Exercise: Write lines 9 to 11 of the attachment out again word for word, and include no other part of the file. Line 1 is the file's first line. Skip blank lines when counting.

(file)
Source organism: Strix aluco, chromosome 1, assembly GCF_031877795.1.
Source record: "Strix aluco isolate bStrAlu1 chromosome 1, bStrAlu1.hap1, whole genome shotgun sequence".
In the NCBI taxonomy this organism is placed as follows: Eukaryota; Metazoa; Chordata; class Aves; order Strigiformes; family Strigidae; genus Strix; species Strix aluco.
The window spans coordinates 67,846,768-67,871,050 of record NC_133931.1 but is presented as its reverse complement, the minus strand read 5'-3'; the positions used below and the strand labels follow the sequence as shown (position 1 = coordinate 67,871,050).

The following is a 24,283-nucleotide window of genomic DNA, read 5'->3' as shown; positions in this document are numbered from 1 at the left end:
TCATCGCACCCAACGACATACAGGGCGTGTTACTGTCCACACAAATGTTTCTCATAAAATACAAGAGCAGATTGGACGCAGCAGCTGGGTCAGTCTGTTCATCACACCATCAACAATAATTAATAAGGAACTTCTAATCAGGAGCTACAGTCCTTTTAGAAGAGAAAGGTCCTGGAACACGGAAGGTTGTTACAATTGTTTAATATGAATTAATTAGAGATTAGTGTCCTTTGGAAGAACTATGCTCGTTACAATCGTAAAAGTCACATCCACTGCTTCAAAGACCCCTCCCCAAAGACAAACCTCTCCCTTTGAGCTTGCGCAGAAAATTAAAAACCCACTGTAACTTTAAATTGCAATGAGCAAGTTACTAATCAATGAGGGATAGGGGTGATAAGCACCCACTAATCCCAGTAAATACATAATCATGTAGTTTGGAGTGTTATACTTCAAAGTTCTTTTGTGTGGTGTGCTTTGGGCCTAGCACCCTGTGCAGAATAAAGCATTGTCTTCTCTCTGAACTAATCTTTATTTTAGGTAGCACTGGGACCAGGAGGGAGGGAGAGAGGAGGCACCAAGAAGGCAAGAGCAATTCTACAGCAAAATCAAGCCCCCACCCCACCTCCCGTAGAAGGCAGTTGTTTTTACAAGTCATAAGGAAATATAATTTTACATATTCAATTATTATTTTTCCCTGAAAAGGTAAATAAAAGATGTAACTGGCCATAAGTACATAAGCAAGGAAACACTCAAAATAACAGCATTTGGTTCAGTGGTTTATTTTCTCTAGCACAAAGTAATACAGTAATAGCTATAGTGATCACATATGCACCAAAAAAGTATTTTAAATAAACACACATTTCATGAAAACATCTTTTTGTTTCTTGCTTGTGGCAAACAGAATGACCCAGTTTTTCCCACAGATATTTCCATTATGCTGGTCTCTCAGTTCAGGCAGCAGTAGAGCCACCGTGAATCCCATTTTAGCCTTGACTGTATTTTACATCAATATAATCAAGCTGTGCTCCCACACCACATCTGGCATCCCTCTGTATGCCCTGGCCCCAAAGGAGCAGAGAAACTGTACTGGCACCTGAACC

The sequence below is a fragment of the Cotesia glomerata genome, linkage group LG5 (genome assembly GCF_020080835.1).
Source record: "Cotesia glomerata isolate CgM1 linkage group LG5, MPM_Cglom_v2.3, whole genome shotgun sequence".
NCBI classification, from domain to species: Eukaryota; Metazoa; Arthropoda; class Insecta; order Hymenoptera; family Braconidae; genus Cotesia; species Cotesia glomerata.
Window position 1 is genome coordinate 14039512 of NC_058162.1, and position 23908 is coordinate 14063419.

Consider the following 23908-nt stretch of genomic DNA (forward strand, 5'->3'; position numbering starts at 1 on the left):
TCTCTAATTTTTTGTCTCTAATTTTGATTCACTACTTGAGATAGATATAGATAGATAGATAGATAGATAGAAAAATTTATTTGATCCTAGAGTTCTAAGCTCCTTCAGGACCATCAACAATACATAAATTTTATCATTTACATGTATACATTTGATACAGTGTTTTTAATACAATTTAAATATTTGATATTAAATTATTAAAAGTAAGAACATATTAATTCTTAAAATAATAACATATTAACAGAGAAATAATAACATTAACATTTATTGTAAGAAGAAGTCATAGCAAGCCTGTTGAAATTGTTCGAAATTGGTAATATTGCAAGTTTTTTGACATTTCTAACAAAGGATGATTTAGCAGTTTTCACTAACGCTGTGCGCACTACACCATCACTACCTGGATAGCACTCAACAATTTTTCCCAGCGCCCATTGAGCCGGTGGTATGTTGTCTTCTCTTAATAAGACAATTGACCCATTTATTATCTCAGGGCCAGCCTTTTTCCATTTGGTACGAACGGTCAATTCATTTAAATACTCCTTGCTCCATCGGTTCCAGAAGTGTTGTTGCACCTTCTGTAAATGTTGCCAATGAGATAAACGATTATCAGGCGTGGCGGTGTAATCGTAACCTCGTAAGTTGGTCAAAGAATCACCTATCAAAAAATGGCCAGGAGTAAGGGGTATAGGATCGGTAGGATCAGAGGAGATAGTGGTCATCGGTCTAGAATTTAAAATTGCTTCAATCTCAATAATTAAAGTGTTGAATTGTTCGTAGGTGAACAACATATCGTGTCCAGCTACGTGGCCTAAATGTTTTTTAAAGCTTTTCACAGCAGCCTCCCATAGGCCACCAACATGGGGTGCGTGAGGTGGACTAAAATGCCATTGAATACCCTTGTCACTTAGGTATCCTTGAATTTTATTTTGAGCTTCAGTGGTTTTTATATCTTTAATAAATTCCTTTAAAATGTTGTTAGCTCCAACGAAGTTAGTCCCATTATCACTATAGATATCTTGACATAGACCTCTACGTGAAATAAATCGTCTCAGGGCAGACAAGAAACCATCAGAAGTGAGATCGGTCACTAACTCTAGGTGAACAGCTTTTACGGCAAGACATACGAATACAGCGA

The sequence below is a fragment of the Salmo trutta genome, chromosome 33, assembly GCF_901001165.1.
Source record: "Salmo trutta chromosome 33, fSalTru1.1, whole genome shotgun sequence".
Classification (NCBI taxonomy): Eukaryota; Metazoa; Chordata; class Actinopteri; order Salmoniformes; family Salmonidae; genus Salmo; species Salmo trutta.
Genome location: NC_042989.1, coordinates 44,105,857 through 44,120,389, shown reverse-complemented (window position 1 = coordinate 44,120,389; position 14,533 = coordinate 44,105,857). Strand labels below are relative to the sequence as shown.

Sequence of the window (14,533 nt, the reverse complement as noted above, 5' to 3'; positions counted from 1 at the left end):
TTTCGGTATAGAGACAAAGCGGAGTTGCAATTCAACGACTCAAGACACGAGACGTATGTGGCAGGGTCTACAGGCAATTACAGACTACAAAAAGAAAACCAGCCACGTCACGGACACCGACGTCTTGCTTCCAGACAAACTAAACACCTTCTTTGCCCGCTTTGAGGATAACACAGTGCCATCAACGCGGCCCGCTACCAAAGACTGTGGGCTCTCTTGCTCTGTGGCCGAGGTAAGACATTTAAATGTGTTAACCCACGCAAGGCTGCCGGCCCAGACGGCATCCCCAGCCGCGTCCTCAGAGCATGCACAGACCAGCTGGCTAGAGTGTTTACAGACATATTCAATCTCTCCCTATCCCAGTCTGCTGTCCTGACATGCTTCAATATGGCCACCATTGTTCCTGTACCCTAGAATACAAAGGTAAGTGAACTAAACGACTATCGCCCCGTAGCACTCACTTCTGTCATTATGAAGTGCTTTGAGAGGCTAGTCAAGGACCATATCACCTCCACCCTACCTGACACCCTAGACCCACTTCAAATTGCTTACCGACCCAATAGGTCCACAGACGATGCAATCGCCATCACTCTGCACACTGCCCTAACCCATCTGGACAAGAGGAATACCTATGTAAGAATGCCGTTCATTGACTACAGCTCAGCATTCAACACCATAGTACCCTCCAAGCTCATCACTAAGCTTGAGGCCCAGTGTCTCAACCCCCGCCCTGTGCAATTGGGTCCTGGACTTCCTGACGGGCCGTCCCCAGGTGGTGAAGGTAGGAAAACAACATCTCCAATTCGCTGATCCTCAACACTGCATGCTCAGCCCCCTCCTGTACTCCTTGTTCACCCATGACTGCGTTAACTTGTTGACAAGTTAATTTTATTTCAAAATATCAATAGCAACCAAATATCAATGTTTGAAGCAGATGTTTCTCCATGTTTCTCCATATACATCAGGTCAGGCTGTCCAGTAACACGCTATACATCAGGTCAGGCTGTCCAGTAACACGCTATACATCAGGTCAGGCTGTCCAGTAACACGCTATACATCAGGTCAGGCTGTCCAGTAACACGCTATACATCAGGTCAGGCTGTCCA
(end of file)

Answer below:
NCBI classification, from domain to species: Eukaryota; Metazoa; Arthropoda; class Insecta; order Hymenoptera; family Braconidae; genus Cotesia; species Cotesia glomerata.
Window position 1 is genome coordinate 14039512 of NC_058162.1, and position 23908 is coordinate 14063419.

Consider the following 23908-nt stretch of genomic DNA (forward strand, 5'->3'; position numbering starts at 1 on the left):